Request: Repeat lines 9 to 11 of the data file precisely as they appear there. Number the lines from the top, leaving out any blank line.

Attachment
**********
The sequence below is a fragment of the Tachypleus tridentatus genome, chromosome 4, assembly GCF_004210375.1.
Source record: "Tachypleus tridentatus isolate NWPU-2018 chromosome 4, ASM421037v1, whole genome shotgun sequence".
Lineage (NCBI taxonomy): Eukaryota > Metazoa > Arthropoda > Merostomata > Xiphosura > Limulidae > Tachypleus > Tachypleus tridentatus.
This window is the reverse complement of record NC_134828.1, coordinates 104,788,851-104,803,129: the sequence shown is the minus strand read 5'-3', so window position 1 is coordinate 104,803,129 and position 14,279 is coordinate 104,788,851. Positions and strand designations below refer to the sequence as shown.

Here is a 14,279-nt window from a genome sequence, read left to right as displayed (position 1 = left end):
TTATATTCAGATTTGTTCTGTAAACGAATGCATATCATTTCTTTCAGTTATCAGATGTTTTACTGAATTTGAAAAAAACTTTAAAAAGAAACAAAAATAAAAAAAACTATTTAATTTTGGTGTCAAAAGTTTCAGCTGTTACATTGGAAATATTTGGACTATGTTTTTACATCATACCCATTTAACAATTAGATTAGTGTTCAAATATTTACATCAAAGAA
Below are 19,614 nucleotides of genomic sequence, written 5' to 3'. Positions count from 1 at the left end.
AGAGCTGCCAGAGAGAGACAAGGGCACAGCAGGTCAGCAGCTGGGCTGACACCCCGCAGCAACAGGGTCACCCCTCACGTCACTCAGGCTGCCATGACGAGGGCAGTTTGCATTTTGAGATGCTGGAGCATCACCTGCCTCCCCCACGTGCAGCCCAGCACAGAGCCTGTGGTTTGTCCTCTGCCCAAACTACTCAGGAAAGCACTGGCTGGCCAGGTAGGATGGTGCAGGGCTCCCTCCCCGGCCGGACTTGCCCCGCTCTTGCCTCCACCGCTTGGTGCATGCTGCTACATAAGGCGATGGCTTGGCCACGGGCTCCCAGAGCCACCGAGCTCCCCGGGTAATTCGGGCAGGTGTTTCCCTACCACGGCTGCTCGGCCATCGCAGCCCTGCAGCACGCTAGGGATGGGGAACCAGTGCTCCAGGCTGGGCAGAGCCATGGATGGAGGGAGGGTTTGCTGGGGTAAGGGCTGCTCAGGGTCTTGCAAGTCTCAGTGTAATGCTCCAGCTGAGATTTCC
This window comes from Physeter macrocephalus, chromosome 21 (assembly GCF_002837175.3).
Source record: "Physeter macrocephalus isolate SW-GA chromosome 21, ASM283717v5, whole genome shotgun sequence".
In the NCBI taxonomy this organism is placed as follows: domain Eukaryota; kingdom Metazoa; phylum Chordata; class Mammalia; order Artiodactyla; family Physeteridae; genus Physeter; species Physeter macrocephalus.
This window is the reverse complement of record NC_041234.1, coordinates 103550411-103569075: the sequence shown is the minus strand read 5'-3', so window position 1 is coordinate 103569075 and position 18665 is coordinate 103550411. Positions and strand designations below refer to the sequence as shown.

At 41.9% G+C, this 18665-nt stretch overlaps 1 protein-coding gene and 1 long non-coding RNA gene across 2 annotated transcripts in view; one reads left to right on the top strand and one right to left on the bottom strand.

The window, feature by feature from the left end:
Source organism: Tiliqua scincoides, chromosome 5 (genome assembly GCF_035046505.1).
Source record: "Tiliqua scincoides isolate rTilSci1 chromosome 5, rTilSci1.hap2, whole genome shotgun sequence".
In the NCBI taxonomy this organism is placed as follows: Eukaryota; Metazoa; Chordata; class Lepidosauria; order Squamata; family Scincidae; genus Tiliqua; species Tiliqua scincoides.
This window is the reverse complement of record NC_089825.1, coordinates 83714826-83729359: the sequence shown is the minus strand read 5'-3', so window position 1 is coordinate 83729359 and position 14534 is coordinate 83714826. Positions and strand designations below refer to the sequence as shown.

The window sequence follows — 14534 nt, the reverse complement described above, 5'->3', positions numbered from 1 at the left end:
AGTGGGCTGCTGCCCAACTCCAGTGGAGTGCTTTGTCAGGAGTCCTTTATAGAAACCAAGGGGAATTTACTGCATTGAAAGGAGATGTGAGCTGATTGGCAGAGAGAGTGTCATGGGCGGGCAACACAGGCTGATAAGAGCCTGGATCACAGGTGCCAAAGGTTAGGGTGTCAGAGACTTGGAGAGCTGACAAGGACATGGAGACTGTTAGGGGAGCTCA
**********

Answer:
This window comes from Physeter macrocephalus, chromosome 21 (assembly GCF_002837175.3).
Source record: "Physeter macrocephalus isolate SW-GA chromosome 21, ASM283717v5, whole genome shotgun sequence".
In the NCBI taxonomy this organism is placed as follows: domain Eukaryota; kingdom Metazoa; phylum Chordata; class Mammalia; order Artiodactyla; family Physeteridae; genus Physeter; species Physeter macrocephalus.